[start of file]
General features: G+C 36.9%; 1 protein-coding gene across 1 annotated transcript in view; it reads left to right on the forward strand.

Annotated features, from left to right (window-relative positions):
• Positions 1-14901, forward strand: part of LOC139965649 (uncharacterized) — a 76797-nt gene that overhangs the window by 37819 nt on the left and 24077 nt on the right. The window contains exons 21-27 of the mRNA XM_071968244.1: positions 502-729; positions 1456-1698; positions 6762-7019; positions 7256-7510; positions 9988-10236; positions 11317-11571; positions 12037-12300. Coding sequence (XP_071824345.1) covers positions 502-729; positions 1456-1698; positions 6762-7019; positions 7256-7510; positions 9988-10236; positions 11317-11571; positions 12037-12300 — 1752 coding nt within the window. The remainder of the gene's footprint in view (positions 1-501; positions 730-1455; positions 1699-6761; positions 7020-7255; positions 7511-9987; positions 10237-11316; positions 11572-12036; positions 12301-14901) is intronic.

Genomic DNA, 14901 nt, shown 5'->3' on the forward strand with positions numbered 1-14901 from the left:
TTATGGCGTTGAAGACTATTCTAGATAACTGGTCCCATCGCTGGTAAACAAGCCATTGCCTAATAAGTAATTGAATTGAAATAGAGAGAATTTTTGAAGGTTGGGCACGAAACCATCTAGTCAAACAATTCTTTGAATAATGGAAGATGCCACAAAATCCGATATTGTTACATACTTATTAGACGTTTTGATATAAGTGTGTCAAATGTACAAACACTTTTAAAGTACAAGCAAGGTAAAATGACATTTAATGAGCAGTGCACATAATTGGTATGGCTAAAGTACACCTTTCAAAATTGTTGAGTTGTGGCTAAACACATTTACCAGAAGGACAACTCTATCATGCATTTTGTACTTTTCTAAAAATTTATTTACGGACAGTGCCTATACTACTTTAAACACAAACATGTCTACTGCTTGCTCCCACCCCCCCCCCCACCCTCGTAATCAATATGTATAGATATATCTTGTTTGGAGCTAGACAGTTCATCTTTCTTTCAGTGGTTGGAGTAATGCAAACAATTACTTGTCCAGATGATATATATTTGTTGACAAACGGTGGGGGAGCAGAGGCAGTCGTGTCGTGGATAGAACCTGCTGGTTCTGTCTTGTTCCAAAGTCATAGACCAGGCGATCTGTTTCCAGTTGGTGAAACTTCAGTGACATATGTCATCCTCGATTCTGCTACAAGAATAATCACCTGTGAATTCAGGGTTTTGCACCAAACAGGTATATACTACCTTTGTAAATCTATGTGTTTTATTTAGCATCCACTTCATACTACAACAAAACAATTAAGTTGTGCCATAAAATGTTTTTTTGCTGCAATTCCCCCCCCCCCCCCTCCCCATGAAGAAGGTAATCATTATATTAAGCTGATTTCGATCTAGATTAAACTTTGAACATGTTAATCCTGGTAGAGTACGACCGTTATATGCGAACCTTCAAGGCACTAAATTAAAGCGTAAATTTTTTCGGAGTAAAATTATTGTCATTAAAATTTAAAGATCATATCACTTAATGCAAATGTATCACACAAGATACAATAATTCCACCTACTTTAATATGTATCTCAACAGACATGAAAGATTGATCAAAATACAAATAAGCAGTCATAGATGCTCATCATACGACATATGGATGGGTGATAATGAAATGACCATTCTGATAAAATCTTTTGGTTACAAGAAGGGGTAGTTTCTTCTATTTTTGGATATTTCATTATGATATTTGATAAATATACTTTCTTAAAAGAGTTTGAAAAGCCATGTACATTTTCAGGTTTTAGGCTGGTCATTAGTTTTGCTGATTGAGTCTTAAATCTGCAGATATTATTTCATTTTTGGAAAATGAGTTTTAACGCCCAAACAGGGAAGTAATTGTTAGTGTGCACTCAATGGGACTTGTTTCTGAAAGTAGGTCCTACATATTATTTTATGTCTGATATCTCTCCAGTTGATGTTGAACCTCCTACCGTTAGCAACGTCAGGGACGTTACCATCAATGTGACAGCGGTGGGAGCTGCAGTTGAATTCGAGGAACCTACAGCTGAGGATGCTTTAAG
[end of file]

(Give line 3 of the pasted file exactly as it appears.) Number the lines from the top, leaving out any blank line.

• Positions 1-14901, forward strand: part of LOC139965649 (uncharacterized) — a 76797-nt gene that overhangs the window by 37819 nt on the left and 24077 nt on the right. The window contains exons 21-27 of the mRNA XM_071968244.1: positions 502-729; positions 1456-1698; positions 6762-7019; positions 7256-7510; positions 9988-10236; positions 11317-11571; positions 12037-12300. Coding sequence (XP_071824345.1) covers positions 502-729; positions 1456-1698; positions 6762-7019; positions 7256-7510; positions 9988-10236; positions 11317-11571; positions 12037-12300 — 1752 coding nt within the window. The remainder of the gene's footprint in view (positions 1-501; positions 730-1455; positions 1699-6761; positions 7020-7255; positions 7511-9987; positions 10237-11316; positions 11572-12036; positions 12301-14901) is intronic.